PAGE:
Now that we’ve covered the basics of prewriting, it’s time to start getting into the nitty-gritty. Today’s link is to an article with information about preparing to NaNoWriMo. Down at the bottom, there are also links to other articles with similar information. Sometimes, I find that just reading about things that I can do to get ready gets my mind going in that direction.
Today, I plan to work on one of my 6 journalist questions. I’m going to focus on my whos. And not just who are my main characters. But who are my secondary characters. Who is the abusive caretaker? What led him to be the sadistic person that crosses the line and sends the girl running in the first place? What is his relationship to the people that left her in his care? What is his relationship to her? Who is the woman he keeps captive in the basement? What is her relationship to him and to the two girls in his care? Since she’s a superhero, why doesn’t she just break out? Why does she stay? Does he or someone else have something over her? Who are the other superheroes? Who can the main characters go to for help? What are the relationships between the others? How do those relationships change their attitudes toward the two teenagers?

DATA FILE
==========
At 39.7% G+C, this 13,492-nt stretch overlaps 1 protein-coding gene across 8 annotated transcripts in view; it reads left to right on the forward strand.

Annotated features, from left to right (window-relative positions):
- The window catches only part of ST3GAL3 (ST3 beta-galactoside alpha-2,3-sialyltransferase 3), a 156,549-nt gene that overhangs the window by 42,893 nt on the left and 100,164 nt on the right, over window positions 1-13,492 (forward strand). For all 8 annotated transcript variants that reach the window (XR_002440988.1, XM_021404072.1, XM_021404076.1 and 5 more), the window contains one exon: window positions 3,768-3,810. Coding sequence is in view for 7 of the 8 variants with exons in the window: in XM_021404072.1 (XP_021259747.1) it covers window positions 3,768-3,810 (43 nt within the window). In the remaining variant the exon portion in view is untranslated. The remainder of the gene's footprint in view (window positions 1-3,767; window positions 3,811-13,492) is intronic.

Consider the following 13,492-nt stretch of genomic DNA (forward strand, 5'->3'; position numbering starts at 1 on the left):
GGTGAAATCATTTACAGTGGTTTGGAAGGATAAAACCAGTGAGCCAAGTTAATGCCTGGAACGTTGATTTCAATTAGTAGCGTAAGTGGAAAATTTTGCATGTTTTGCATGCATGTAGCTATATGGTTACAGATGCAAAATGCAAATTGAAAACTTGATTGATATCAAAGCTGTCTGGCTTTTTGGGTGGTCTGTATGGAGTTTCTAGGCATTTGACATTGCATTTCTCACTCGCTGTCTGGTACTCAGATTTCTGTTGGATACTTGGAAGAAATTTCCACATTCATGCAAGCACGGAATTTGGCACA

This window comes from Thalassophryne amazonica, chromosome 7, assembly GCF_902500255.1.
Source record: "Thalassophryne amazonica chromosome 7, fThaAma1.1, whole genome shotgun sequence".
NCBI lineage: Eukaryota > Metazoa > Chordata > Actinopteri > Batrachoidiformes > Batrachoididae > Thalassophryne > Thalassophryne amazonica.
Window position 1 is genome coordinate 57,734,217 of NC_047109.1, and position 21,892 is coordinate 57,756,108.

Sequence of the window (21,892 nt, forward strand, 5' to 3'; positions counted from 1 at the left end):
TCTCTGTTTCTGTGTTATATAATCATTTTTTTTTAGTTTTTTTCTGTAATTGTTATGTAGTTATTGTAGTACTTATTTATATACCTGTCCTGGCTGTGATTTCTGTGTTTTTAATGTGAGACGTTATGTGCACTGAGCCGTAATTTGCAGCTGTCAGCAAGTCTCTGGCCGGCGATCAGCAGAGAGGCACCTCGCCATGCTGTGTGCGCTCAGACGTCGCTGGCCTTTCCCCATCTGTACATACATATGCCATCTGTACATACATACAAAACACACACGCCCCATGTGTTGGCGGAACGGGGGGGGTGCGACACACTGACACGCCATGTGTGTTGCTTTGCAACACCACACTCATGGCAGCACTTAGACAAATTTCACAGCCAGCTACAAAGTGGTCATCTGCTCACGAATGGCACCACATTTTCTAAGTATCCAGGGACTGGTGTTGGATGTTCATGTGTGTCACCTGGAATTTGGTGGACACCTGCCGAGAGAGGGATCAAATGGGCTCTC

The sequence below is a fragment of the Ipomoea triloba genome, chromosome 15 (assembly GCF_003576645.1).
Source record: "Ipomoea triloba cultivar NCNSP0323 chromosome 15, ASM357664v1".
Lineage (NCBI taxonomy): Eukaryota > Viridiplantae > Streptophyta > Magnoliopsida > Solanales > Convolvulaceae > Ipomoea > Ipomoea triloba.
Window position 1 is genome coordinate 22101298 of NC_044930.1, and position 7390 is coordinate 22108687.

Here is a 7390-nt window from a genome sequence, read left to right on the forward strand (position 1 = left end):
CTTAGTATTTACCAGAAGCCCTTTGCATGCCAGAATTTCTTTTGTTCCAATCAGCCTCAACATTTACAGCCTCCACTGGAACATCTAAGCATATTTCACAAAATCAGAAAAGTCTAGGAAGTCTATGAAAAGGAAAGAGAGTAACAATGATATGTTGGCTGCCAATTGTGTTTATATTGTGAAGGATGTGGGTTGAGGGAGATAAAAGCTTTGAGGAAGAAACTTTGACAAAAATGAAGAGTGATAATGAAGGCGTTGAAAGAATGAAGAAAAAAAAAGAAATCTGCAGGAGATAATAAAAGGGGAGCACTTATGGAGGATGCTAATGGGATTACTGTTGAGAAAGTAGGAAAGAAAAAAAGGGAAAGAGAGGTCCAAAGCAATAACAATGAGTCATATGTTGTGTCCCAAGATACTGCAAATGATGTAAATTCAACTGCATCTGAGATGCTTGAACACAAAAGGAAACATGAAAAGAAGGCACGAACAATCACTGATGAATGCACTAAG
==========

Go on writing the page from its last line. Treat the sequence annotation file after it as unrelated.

And this is just the tip of the iceberg. Most character questionnaires will get even more in-depth, involving things like favorite colors, the names of their favorite pets, and computer passwords. Basically, you can never know too much about characters. Tomorrow, I’ll link to another character questionnaire that we generally use for roleplaying games. It’s 300 or so questions long and while not all questions will apply to a character in a novel (since it really is designed for fantasy characters), most questions only require a little bit of tweaking to be useful. Then, the next day, I have a link to another site that has more character creation information, from naming characters to making them memorable.